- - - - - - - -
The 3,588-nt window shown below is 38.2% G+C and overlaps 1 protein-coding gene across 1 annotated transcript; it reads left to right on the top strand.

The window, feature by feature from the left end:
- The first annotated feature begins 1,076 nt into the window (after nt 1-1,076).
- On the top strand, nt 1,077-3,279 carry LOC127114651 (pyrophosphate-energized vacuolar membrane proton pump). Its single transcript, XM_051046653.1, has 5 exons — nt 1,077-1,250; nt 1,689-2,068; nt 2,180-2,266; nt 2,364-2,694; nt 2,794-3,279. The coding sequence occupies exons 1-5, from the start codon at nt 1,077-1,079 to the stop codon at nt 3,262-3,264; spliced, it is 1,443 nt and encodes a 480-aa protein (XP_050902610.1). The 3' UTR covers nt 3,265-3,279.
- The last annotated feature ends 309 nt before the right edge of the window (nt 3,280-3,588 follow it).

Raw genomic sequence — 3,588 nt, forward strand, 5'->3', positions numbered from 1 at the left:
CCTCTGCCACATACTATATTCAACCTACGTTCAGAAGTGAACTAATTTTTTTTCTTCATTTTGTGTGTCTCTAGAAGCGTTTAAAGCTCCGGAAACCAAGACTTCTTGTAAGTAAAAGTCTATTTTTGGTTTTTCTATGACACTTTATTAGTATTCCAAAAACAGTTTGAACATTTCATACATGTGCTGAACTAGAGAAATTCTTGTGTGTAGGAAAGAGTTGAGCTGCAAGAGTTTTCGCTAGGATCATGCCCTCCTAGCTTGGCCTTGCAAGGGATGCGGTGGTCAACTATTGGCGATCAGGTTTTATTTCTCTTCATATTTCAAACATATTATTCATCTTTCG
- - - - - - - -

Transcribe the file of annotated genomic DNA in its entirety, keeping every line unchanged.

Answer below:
The 3,588-nt window shown below is 38.2% G+C and overlaps 1 protein-coding gene across 1 annotated transcript; it reads left to right on the top strand.

The window, feature by feature from the left end:
- The first annotated feature begins 1,076 nt into the window (after nt 1-1,076).
- On the top strand, nt 1,077-3,279 carry LOC127114651 (pyrophosphate-energized vacuolar membrane proton pump). Its single transcript, XM_051046653.1, has 5 exons — nt 1,077-1,250; nt 1,689-2,068; nt 2,180-2,266; nt 2,364-2,694; nt 2,794-3,279. The coding sequence occupies exons 1-5, from the start codon at nt 1,077-1,079 to the stop codon at nt 3,262-3,264; spliced, it is 1,443 nt and encodes a 480-aa protein (XP_050902610.1). The 3' UTR covers nt 3,265-3,279.
- The last annotated feature ends 309 nt before the right edge of the window (nt 3,280-3,588 follow it).

Raw genomic sequence — 3,588 nt, forward strand, 5'->3', positions numbered from 1 at the left:
CCTCTGCCACATACTATATTCAACCTACGTTCAGAAGTGAACTAATTTTTTTTCTTCATTTTGTGTGTCTCTAGAAGCGTTTAAAGCTCCGGAAACCAAGACTTCTTGTAAGTAAAAGTCTATTTTTGGTTTTTCTATGACACTTTATTAGTATTCCAAAAACAGTTTGAACATTTCATACATGTGCTGAACTAGAGAAATTCTTGTGTGTAGGAAAGAGTTGAGCTGCAAGAGTTTTCGCTAGGATCATGCCCTCCTAGCTTGGCCTTGCAAGGGATGCGGTGGTCAACTATTGGCGATCAGGTTTTATTTCTCTTCATATTTCAAACATATTATTCATCTTTCG